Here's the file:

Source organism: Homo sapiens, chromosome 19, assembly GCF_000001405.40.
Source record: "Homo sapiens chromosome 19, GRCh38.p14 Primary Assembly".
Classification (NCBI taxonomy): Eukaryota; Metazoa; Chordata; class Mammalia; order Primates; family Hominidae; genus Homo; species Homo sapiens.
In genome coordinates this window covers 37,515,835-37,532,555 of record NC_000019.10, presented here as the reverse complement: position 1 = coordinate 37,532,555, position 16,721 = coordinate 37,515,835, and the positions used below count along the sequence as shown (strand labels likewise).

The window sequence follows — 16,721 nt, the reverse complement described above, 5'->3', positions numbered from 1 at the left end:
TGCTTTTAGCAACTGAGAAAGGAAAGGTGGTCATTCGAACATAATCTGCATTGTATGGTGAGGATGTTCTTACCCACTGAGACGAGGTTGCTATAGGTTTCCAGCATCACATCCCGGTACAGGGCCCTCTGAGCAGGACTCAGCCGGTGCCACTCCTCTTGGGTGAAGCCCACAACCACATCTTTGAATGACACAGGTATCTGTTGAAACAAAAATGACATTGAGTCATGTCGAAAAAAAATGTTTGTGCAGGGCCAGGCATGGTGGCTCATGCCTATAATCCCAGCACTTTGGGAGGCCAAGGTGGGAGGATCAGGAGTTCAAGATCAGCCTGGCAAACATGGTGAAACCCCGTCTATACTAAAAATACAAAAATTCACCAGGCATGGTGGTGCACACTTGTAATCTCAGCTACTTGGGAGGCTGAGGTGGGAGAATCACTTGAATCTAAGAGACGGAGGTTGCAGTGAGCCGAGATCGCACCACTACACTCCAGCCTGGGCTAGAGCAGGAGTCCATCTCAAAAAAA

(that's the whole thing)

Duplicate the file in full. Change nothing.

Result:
Source organism: Homo sapiens, chromosome 19, assembly GCF_000001405.40.
Source record: "Homo sapiens chromosome 19, GRCh38.p14 Primary Assembly".
Classification (NCBI taxonomy): Eukaryota; Metazoa; Chordata; class Mammalia; order Primates; family Hominidae; genus Homo; species Homo sapiens.
In genome coordinates this window covers 37,515,835-37,532,555 of record NC_000019.10, presented here as the reverse complement: position 1 = coordinate 37,532,555, position 16,721 = coordinate 37,515,835, and the positions used below count along the sequence as shown (strand labels likewise).

The window sequence follows — 16,721 nt, the reverse complement described above, 5'->3', positions numbered from 1 at the left end:
TGCTTTTAGCAACTGAGAAAGGAAAGGTGGTCATTCGAACATAATCTGCATTGTATGGTGAGGATGTTCTTACCCACTGAGACGAGGTTGCTATAGGTTTCCAGCATCACATCCCGGTACAGGGCCCTCTGAGCAGGACTCAGCCGGTGCCACTCCTCTTGGGTGAAGCCCACAACCACATCTTTGAATGACACAGGTATCTGTTGAAACAAAAATGACATTGAGTCATGTCGAAAAAAAATGTTTGTGCAGGGCCAGGCATGGTGGCTCATGCCTATAATCCCAGCACTTTGGGAGGCCAAGGTGGGAGGATCAGGAGTTCAAGATCAGCCTGGCAAACATGGTGAAACCCCGTCTATACTAAAAATACAAAAATTCACCAGGCATGGTGGTGCACACTTGTAATCTCAGCTACTTGGGAGGCTGAGGTGGGAGAATCACTTGAATCTAAGAGACGGAGGTTGCAGTGAGCCGAGATCGCACCACTACACTCCAGCCTGGGCTAGAGCAGGAGTCCATCTCAAAAAAA